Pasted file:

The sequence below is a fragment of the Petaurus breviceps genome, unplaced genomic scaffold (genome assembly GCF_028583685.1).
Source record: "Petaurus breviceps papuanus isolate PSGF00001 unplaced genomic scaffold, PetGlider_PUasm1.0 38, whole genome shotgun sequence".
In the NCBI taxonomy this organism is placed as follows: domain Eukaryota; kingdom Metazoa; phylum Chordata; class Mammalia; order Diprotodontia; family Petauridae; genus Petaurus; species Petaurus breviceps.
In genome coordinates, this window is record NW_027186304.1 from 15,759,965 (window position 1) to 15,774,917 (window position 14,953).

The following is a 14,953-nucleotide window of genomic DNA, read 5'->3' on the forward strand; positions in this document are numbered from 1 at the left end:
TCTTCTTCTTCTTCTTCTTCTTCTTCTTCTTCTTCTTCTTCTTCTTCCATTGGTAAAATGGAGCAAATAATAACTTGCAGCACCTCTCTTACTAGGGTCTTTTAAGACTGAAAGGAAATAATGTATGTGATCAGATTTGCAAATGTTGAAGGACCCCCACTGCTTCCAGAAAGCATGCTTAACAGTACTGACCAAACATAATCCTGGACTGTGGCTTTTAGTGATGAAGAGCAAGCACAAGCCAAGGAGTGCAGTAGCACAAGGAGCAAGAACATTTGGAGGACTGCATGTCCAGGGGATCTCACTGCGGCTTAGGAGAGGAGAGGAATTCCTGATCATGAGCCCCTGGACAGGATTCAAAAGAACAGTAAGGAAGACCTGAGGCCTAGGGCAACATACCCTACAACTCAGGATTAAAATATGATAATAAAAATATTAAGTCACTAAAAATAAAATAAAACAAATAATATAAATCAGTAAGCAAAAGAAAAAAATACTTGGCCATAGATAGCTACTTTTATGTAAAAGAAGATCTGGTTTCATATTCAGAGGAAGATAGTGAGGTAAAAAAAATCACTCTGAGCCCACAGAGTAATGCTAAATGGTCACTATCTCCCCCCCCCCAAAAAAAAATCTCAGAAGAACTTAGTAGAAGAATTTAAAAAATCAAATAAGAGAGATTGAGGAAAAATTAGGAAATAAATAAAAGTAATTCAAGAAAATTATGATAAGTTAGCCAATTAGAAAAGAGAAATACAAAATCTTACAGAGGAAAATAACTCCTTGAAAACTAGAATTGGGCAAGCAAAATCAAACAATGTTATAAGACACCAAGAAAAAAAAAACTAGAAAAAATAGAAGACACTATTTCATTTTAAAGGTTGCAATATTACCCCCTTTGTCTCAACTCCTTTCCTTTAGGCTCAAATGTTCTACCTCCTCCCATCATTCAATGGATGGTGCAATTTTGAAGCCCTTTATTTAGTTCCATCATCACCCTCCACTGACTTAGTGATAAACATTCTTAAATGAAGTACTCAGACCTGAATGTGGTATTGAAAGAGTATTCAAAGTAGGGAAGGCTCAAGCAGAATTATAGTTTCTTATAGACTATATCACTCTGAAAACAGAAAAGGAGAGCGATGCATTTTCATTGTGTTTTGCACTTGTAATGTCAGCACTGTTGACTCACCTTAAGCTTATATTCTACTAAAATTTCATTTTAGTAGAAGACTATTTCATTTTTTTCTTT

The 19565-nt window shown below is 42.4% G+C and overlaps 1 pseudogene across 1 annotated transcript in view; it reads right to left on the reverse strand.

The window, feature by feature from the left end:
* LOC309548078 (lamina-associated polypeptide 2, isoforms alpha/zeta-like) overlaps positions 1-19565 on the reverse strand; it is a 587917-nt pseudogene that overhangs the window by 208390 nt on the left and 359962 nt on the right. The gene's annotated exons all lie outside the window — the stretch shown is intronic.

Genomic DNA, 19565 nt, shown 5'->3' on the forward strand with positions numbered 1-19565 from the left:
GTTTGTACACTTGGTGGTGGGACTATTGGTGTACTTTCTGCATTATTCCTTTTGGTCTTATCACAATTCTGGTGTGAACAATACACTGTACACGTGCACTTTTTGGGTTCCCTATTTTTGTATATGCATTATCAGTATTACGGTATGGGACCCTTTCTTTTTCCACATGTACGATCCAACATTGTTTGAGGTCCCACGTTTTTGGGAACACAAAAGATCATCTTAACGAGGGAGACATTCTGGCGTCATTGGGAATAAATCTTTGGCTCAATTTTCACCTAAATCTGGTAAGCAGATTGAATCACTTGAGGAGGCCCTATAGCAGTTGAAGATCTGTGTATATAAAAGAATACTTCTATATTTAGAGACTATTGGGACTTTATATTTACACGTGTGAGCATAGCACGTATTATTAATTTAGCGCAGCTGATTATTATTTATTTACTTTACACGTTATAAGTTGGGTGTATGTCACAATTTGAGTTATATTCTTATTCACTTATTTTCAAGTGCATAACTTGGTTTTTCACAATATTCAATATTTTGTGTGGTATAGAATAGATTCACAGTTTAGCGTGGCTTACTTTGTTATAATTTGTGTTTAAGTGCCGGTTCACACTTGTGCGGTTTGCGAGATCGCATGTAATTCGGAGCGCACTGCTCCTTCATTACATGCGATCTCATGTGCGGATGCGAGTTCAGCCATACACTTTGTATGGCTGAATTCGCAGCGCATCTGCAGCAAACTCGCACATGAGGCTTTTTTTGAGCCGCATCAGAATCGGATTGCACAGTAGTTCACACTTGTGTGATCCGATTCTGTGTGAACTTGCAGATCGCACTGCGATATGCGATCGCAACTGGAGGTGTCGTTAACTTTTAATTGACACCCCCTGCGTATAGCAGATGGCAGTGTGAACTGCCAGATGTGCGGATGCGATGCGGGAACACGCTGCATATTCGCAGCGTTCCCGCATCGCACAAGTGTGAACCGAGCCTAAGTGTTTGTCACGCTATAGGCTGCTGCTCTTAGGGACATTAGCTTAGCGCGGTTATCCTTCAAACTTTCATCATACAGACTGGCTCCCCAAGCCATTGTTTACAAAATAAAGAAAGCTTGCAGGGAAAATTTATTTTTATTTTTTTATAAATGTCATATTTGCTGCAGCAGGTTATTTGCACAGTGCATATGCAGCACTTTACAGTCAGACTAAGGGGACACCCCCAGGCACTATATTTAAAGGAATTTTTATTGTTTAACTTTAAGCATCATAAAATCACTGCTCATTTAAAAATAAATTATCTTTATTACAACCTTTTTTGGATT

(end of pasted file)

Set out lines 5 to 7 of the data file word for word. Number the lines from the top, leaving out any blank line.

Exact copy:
The following is a 14,953-nucleotide window of genomic DNA, read 5'->3' on the forward strand; positions in this document are numbered from 1 at the left end:
TCTTCTTCTTCTTCTTCTTCTTCTTCTTCTTCTTCTTCTTCTTCTTCCATTGGTAAAATGGAGCAAATAATAACTTGCAGCACCTCTCTTACTAGGGTCTTTTAAGACTGAAAGGAAATAATGTATGTGATCAGATTTGCAAATGTTGAAGGACCCCCACTGCTTCCAGAAAGCATGCTTAACAGTACTGACCAAACATAATCCTGGACTGTGGCTTTTAGTGATGAAGAGCAAGCACAAGCCAAGGAGTGCAGTAGCACAAGGAGCAAGAACATTTGGAGGACTGCATGTCCAGGGGATCTCACTGCGGCTTAGGAGAGGAGAGGAATTCCTGATCATGAGCCCCTGGACAGGATTCAAAAGAACAGTAAGGAAGACCTGAGGCCTAGGGCAACATACCCTACAACTCAGGATTAAAATATGATAATAAAAATATTAAGTCACTAAAAATAAAATAAAACAAATAATATAAATCAGTAAGCAAAAGAAAAAAATACTTGGCCATAGATAGCTACTTTTATGTAAAAGAAGATCTGGTTTCATATTCAGAGGAAGATAGTGAGGTAAAAAAAATCACTCTGAGCCCACAGAGTAATGCTAAATGGTCACTATCTCCCCCCCCCCAAAAAAAAATCTCAGAAGAACTTAGTAGAAGAATTTAAAAAATCAAATAAGAGAGATTGAGGAAAAATTAGGAAATAAATAAAAGTAATTCAAGAAAATTATGATAAGTTAGCCAATTAGAAAAGAGAAATACAAAATCTTACAGAGGAAAATAACTCCTTGAAAACTAGAATTGGGCAAGCAAAATCAAACAATGTTATAAGACACCAAGAAAAAAAAAACTAGAAAAAATAGAAGACACTATTTCATTTTAAAGGTTGCAATATTACCCCCTTTGTCTCAACTCCTTTCCTTTAGGCTCAAATGTTCTACCTCCTCCCATCATTCAATGGATGGTGCAATTTTGAAGCCCTTTATTTAGTTCCATCATCACCCTCCACTGACTTAGTGATAAACATTCTTAAATGAAGTACTCAGACCTGAATGTGGTATTGAAAGAGTATTCAAAGTAGGGAAGGCTCAAGCAGAATTATAGTTTCTTATAGACTATATCACTCTGAAAACAGAAAAGGAGAGCGATGCATTTTCATTGTGTTTTGCACTTGTAATGTCAGCACTGTTGACTCACCTTAAGCTTATATTCTACTAAAATTTCATTTTAGTAGAAGACTATTTCATTTTTTTCTTT

The 19565-nt window shown below is 42.4% G+C and overlaps 1 pseudogene across 1 annotated transcript in view; it reads right to left on the reverse strand.